Being close to wildlife is special, especially in this point-and-click digital age, but the cosmic stones have stayed with me.
I knew they were natural, I knew their origin, yet their singularity, scattered for eternity on an icy beach, punctuated how end of the world this land felt.
Few humans, lots of bears
Some claim there are more polar bears in FJL than anywhere else.
“Russia revoked permission for the joint Norway-Russia polar bear survey a few years back, so there's no meaningful new estimate,” said Andrew Derocher, a professor of biological studies at the University of Alberta, Canada, who has spent three decades studying bears.
He said the “bears in western Russian are highly polluted,” referring to polychlorinated biphenyls, or PCBs. The chemical was banned in the 1970s but was trapped in the ice, then released as it melted. It accumulates in bears when they eat seals, which could affect fertility.
Yet the mother and cub I watched earlier looked healthy. Fat even. It shows how complicated and confusing this landscape can be to an outsider.
Some of FJL’s islands have wildlife that would rival the contents of Noah’s ark. I saw thousands of guillemots, birds in the auk family, perched on Rubini Rock on Hooker Island, while other isles had nothing. Eighty-five percent are glaciated, after all, with islets and floes galore. I lost track of how many islands I saw.
On Alexandra Land, a base and immigration stop called Nagurskoye reminded me of the frozen outpost in John Carpenter’s “The Thing.”
I handed my passport to a young ranger. He scanned my picture, eyes lingering. I felt sweaty under my parka.
“Same,” he said, pointing. “Same birthday.”
He smiled, stamped, handed back the passport, then bowed oddly. I lowered my head, mumbled “Spasiba” and headed back to the Zodiac and my world.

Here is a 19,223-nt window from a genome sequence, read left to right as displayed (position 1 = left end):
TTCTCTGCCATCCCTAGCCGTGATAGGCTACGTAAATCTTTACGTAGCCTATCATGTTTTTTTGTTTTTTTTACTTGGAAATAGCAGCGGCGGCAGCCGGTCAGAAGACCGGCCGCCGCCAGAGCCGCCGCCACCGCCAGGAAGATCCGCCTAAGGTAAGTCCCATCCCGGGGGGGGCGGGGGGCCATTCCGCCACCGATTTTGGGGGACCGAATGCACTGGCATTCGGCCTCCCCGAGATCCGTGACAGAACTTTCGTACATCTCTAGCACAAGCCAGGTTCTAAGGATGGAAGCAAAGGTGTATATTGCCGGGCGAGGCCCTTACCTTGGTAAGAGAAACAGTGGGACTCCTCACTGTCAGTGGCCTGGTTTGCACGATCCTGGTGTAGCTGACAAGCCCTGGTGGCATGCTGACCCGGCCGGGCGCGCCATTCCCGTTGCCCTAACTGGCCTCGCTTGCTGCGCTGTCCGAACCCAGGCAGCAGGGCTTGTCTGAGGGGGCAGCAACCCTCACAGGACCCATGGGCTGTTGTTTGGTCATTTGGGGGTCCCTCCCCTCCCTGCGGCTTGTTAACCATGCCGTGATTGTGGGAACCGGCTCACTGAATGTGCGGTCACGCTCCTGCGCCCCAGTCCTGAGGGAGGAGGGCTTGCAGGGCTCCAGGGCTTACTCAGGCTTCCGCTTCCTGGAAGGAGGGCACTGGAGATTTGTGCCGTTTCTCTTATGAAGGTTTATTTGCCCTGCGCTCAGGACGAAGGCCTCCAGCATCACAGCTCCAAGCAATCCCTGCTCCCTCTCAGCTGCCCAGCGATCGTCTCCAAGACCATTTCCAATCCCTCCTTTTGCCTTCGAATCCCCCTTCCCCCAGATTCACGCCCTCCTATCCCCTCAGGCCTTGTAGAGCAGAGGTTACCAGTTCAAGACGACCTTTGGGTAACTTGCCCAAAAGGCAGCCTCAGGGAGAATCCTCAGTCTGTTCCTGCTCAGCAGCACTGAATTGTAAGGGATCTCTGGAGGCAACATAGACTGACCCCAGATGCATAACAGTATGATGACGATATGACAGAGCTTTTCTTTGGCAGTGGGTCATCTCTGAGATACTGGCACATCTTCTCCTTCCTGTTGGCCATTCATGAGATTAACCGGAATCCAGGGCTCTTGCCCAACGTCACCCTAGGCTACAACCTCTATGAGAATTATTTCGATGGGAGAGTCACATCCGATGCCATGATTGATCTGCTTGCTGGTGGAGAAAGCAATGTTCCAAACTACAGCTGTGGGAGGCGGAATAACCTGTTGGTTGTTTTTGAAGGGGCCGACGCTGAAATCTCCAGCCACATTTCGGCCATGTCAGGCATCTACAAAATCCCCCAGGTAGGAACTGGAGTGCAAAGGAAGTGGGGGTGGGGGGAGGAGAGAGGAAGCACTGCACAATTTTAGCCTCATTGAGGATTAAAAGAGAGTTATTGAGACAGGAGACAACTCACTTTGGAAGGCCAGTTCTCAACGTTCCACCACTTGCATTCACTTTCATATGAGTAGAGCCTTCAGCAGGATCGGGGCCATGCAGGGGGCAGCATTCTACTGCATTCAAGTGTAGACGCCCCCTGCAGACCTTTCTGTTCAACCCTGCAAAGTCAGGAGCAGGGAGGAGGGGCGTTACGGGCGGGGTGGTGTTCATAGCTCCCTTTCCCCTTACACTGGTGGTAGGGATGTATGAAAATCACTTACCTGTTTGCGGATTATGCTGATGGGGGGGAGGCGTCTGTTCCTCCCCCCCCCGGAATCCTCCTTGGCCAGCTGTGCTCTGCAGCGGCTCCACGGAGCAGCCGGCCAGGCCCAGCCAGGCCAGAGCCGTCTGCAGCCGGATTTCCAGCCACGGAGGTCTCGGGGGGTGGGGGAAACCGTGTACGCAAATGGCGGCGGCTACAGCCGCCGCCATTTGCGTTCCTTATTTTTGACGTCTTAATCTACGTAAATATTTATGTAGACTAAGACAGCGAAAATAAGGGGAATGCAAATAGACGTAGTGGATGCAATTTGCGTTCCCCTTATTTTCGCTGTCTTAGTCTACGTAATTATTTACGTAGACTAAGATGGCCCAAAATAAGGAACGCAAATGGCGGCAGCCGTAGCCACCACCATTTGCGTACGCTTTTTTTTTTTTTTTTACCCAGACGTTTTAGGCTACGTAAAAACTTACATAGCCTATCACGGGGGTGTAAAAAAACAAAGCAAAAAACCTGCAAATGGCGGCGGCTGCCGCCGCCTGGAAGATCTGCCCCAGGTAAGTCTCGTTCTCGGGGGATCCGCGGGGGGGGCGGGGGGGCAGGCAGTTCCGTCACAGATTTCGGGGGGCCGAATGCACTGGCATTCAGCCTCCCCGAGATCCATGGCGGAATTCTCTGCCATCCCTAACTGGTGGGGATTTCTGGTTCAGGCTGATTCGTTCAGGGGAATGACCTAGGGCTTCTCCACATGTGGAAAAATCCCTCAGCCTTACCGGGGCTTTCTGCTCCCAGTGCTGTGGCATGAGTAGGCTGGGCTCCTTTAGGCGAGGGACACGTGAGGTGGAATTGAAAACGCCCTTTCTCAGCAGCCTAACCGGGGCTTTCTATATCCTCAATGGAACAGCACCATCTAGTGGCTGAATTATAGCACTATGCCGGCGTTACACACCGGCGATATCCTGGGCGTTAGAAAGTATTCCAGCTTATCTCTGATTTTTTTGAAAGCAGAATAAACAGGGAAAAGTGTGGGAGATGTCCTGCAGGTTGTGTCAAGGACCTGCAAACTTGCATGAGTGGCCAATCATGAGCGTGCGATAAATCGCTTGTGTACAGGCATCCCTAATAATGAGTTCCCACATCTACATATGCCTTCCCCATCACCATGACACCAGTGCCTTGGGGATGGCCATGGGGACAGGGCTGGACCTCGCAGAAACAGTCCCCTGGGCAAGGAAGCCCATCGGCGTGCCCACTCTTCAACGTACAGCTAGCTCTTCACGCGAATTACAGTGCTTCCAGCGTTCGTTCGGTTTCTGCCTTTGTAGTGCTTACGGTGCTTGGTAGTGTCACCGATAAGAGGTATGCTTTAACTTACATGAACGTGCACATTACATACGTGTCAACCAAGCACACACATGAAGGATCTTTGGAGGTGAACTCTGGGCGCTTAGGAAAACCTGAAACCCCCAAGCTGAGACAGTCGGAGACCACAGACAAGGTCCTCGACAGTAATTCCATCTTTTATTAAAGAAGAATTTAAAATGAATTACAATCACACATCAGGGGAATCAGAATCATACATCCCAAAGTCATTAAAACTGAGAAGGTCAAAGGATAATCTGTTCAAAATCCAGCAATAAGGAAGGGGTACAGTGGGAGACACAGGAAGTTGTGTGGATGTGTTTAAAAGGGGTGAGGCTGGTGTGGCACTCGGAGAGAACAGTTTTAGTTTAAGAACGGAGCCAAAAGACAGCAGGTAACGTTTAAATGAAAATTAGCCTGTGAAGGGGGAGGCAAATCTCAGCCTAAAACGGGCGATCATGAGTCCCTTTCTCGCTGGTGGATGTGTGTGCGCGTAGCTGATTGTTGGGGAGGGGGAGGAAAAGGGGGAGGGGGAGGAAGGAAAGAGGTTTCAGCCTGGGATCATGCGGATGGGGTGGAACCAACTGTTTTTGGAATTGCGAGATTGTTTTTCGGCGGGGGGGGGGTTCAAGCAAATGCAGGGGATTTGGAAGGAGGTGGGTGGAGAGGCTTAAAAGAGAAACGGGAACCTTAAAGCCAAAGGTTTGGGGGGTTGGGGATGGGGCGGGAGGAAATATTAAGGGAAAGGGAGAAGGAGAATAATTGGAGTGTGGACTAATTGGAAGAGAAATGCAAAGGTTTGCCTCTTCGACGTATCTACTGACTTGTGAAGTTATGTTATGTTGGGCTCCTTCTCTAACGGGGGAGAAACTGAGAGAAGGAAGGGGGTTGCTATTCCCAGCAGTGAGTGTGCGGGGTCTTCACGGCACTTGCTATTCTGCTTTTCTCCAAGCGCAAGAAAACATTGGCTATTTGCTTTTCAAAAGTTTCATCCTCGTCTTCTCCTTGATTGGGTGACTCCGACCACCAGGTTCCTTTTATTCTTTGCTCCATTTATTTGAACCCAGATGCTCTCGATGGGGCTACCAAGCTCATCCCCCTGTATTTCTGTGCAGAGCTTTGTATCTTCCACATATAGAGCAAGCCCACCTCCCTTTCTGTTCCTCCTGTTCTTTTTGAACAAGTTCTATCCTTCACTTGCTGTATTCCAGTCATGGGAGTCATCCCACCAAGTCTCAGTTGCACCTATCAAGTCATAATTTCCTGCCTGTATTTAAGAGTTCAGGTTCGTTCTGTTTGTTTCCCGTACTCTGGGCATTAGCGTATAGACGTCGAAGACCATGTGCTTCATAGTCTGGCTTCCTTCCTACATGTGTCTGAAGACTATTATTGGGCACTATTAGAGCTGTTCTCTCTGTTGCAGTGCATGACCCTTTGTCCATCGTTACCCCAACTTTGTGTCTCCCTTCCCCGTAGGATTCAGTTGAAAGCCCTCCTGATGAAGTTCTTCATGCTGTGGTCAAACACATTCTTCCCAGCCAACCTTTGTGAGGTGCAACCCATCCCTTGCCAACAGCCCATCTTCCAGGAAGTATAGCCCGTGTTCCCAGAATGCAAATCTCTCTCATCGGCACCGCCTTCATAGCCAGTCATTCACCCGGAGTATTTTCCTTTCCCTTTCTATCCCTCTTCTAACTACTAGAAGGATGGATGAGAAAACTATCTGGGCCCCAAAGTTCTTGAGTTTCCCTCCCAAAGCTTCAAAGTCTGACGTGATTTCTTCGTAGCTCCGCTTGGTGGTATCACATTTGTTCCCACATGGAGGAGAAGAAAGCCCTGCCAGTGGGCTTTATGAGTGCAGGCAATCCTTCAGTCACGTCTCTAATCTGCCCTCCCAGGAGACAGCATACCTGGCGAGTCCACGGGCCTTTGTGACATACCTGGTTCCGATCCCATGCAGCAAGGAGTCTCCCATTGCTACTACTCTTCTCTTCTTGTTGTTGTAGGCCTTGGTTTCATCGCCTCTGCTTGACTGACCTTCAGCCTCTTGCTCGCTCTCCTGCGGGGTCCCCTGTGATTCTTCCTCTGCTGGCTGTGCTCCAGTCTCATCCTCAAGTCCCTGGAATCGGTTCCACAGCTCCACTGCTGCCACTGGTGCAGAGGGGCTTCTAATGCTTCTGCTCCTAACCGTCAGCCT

If you go
The best way to Svalbard, Norway
SAS offers flights to Longyearbyen, Svalbard, a mining settlement on an unincorporated Norwegian island where passengers board the Sea Spirit.
A Russian visa is required; the paperwork can take weeks, but an expediting service can get you a visa more quickly.
Poseidon Expeditions, (347) 801-2610. Poseidon will offer two cruises to Franz Josef Land In 2019; departures are Aug. 1 and 13. Rates start at $8,816 for 14 days.
Some expedition ships are converted freighters, which means floor plans and public spaces are an afterthought. Not so with Poseidon. In 2016 the Sea Spirit underwent a $2.5-million renovation, adding an open bridge with a wildlife spotting platform; modern, roomy cabins; and deck for barbecuing against glacial backdrops.
Several cruise lines stop in Franz Josef Land, but Poseidon focuses on the archipelago. Next year, Norway’s Hurtigruten will cruise the archipelago from the Russian port of Murmansk.
Please consider subscribing today to support stories like this one. Get full access to our signature journalism for just 99 cents for the first four weeks. Already a subscriber? Your support makes our work possible. Thank you.
Get inspired to get away.
Explore California, the West and beyond with the weekly Escapes newsletter.
You may occasionally receive promotional content from the Los Angeles Times.